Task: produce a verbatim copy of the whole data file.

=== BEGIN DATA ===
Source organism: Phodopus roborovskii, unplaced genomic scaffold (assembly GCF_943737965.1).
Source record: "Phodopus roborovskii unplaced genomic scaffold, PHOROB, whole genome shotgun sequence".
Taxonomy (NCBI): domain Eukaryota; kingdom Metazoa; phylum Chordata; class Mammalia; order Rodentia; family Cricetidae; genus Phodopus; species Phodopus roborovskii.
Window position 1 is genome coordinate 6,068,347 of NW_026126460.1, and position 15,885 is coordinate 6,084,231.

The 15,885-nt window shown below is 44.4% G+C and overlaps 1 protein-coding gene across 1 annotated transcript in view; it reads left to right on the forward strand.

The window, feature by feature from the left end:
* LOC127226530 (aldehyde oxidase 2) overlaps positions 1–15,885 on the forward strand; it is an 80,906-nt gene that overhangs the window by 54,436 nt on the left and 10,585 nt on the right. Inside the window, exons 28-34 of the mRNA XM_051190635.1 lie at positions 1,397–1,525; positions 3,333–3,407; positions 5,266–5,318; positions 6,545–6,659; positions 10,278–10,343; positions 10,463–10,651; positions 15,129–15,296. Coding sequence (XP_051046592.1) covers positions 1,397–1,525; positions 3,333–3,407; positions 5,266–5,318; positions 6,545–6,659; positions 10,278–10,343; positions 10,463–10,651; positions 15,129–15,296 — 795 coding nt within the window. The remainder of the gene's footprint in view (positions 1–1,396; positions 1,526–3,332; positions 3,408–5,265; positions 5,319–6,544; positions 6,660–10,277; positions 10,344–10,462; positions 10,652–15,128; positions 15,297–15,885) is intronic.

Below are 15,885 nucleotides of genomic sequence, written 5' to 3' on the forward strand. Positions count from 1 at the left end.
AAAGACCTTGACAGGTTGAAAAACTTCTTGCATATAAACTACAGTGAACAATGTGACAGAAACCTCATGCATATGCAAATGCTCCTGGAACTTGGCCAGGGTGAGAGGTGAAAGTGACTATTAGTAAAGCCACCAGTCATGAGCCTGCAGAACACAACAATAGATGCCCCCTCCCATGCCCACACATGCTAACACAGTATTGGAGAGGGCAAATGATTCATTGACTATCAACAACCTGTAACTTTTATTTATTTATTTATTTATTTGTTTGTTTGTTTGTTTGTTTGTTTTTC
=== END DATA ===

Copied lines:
Source organism: Phodopus roborovskii, unplaced genomic scaffold (assembly GCF_943737965.1).
Source record: "Phodopus roborovskii unplaced genomic scaffold, PHOROB, whole genome shotgun sequence".
Taxonomy (NCBI): domain Eukaryota; kingdom Metazoa; phylum Chordata; class Mammalia; order Rodentia; family Cricetidae; genus Phodopus; species Phodopus roborovskii.
Window position 1 is genome coordinate 6,068,347 of NW_026126460.1, and position 15,885 is coordinate 6,084,231.

The 15,885-nt window shown below is 44.4% G+C and overlaps 1 protein-coding gene across 1 annotated transcript in view; it reads left to right on the forward strand.

The window, feature by feature from the left end:
* LOC127226530 (aldehyde oxidase 2) overlaps positions 1–15,885 on the forward strand; it is an 80,906-nt gene that overhangs the window by 54,436 nt on the left and 10,585 nt on the right. Inside the window, exons 28-34 of the mRNA XM_051190635.1 lie at positions 1,397–1,525; positions 3,333–3,407; positions 5,266–5,318; positions 6,545–6,659; positions 10,278–10,343; positions 10,463–10,651; positions 15,129–15,296. Coding sequence (XP_051046592.1) covers positions 1,397–1,525; positions 3,333–3,407; positions 5,266–5,318; positions 6,545–6,659; positions 10,278–10,343; positions 10,463–10,651; positions 15,129–15,296 — 795 coding nt within the window. The remainder of the gene's footprint in view (positions 1–1,396; positions 1,526–3,332; positions 3,408–5,265; positions 5,319–6,544; positions 6,660–10,277; positions 10,344–10,462; positions 10,652–15,128; positions 15,297–15,885) is intronic.

Below are 15,885 nucleotides of genomic sequence, written 5' to 3' on the forward strand. Positions count from 1 at the left end.
AAAGACCTTGACAGGTTGAAAAACTTCTTGCATATAAACTACAGTGAACAATGTGACAGAAACCTCATGCATATGCAAATGCTCCTGGAACTTGGCCAGGGTGAGAGGTGAAAGTGACTATTAGTAAAGCCACCAGTCATGAGCCTGCAGAACACAACAATAGATGCCCCCTCCCATGCCCACACATGCTAACACAGTATTGGAGAGGGCAAATGATTCATTGACTATCAACAACCTGTAACTTTTATTTATTTATTTATTTATTTGTTTGTTTGTTTGTTTGTTTGTTTTTC